Effect and artifact in the auditory discrimination of rise and decay time: Speech and nonspeech
- Cite this article as:
- Van Den Broecke, M.P.R. & Van Heuven, V.J. Perception & Psychophysics (1983) 33: 305. doi:10.3758/BF03205877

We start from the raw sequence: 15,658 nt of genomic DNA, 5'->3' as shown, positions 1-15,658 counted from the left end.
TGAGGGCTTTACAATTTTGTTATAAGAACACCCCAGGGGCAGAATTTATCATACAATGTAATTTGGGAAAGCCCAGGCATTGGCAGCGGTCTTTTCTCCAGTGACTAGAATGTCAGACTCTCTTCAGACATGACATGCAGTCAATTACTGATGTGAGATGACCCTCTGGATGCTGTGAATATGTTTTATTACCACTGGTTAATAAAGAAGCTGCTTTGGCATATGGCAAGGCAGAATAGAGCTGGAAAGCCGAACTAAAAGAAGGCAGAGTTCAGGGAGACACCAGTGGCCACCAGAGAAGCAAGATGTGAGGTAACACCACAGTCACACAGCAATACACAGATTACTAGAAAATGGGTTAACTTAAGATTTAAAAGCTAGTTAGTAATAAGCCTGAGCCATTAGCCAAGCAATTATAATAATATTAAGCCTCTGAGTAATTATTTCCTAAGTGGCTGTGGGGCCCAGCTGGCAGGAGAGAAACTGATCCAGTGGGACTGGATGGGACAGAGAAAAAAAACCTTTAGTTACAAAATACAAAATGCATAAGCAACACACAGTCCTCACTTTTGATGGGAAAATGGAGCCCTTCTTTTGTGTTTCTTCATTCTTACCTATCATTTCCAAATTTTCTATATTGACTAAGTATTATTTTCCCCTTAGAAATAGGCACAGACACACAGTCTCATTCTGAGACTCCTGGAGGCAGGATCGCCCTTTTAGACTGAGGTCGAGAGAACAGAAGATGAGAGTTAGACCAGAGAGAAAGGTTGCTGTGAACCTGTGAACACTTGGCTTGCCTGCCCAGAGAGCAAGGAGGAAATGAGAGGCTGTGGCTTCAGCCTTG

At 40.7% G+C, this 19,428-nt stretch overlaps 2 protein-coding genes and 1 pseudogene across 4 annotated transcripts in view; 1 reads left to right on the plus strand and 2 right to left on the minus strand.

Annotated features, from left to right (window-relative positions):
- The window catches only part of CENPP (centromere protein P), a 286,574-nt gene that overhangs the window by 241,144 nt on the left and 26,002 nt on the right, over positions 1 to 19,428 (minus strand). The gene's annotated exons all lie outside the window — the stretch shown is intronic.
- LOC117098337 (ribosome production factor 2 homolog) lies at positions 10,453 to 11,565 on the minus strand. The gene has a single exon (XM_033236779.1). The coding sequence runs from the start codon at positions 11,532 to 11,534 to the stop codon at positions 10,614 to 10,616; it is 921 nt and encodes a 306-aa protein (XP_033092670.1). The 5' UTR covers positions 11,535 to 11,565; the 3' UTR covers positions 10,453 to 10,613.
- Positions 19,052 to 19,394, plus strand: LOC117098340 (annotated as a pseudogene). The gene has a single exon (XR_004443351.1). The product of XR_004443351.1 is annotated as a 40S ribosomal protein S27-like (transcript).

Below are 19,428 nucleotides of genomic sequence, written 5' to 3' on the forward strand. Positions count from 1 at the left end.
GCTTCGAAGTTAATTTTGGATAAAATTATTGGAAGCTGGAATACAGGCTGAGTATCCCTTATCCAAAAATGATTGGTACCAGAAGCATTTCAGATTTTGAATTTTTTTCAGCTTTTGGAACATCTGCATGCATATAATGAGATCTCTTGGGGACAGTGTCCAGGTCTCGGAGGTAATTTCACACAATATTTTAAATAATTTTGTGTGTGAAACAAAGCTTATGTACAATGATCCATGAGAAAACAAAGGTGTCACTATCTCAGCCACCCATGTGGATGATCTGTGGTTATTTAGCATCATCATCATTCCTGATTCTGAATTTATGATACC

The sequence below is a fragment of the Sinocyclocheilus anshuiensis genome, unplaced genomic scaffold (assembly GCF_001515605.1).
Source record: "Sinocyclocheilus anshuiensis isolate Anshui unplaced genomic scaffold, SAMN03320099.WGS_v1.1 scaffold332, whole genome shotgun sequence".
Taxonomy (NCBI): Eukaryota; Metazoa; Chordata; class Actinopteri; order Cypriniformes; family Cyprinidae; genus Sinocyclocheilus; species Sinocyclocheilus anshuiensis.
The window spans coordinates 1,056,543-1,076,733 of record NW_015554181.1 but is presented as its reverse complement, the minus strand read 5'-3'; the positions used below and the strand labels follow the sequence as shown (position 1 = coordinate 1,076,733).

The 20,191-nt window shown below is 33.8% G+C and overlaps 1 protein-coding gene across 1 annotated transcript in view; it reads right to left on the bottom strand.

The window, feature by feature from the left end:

The just noticeable difference (JND) for abruptness so far has not been studied in speech-like signals, and earlier studies have confounded decay time and overall signal duration. We therefore established JND for rise and decay time in a 10–80-msec range in a series of experiments involving an adjustment method using various speech and nonspeech signal types. Decay time did or did not vary independently of duration. Results showed that JND is in the order of 25%–30% of the reference value, with no essential difference between rise- and decay-time discrimination if these parameters are varied independently of duration. Decay-time discrimination turned out to be more accurate for wide-band signal types (noise) in the upper part of the stimulus range than it did for narrow-band signals (tones and complex harmonic signals). The data suggest that rise- and decay-time discrimination is too poor to reliably cue more than two categories in spite of the wide range of values found in speech sounds.